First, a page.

Kanye West – during a much covered Twitter firestorm pre-empting the release of “The Life of Pablo” – tweeted that ‘white publications’ must stop commenting on black music. The musician and producer specifically cited The New York Times, Pitchfork and Rolling Stone as being white, I assume because they are owned by and predominantly employ white people.  West implies that it is destructive, or at least unnecessary, for white people to add their comments to black music in a public and critical context, even if that criticism is overwhelmingly positive.

Because I am a white critic, it is potentially dangerous that I am engaging in a discussion of  a black man’s opinions. This tension I feel illuminates the current climate, but I also do not want to remain silent about a failure I perceive from publications I read. 

A reality is that white publications and writers are not going to stop writing about hip-hop. In fact, if they did, we would call this white-washing. I am inclined to believe West doesn’t care about this. It is not his job to educate white people on the history of minstrelsy and the racism inherent in our cultural dialogues. It seems to me that West is saying that right now white critiques are more destructive to black artists than they are illuminating to white fans. How could a white reviewer possibly understand and communicate the full implications of black art if they do not experience the same identity?

When white critics do comment on black artists, they need to address their distance from the every-day experiences of the people of color they critique. Furthermore, it seems clear these publications could hire more people of color to create a safer critical climate, in which black artists will not be in danger of being misunderstood.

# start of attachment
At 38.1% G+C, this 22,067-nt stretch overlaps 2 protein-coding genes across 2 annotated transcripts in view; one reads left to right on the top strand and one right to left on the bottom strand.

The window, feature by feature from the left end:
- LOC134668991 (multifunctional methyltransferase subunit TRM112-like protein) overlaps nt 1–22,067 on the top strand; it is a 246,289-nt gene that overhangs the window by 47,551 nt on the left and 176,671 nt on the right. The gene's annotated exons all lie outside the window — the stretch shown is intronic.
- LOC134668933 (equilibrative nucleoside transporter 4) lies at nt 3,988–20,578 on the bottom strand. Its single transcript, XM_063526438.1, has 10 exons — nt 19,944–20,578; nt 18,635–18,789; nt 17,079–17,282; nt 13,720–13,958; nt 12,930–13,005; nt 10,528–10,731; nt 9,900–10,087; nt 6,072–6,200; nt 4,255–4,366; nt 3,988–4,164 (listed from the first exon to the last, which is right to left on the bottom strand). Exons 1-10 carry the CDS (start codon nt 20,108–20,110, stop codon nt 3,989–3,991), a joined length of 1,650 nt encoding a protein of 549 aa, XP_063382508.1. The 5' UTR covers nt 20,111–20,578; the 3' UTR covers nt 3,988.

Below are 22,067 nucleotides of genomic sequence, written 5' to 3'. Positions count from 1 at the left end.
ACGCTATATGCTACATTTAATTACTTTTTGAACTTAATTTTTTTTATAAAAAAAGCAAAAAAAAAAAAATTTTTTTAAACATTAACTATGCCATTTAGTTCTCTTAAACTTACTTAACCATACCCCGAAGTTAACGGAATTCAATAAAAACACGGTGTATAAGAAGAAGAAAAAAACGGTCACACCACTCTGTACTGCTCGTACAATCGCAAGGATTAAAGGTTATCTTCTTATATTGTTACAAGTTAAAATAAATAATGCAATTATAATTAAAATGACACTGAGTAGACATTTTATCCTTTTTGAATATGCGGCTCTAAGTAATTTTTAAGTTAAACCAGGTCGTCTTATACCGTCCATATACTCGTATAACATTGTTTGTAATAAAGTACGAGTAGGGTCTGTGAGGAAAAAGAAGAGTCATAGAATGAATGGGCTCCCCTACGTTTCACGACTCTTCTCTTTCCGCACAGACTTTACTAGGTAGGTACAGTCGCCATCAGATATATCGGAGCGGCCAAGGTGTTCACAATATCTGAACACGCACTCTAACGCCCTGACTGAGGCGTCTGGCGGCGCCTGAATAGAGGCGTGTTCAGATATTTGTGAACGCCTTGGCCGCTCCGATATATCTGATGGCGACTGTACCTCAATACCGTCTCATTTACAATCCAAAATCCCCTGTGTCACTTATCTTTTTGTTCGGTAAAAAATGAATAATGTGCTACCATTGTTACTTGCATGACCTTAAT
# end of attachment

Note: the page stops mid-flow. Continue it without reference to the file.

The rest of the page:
If I was an editor at one of these publications I would take West’s tweet seriously as an entry into a conversation about white criticism of black music. A quick Google search shows Jayson Green – the writer who gave “The Life of Pablo” a near perfect score on Pitchfork – is white. Most of Green’s reviews are about hip-hop, so it seems Pitchfork considers him something of an expert on the genre. His “Life of Pablo” review does not include any confrontation with the author’s whiteness, or for that matter, West’s blackness, though West is clearly engaging this conversation throughout his work.

Would it be okay if Greene published his review from a website West considered “black?” Would it be better if the reviewer of West’s album was black on a website that is predominantly white? These hypotheticals are relevant because West’s tweet seems to be critiquing the context of criticism instead of the writer. These questions need to be addressed in a public setting for critics to make progress. The all too obvious answer is that these publications are too white to truly understand black artists. If there were enough black writers being hired, we wouldn’t be labeling publications as ‘white’ in the first place.

The three publications targeted did not respond publicly, and the only publications that did take up the matter were celebrity websites, that took the tweet as another way to negatively criticize the artist for being too egotistical.

By ignoring West’s tweet, these highly esteemed publications skirted a valuable dialogue about race that could have been vital to the current cultural and critical climate. White criticism of black art has a potential to be dangerous, and it would be too easy to find white reviews of black artists that flirt with outright racism. It is up to the community of white critics to explore and perfect the narratives they build around artists that do not look like them, and right now it seems they would rather ignore this confrontation.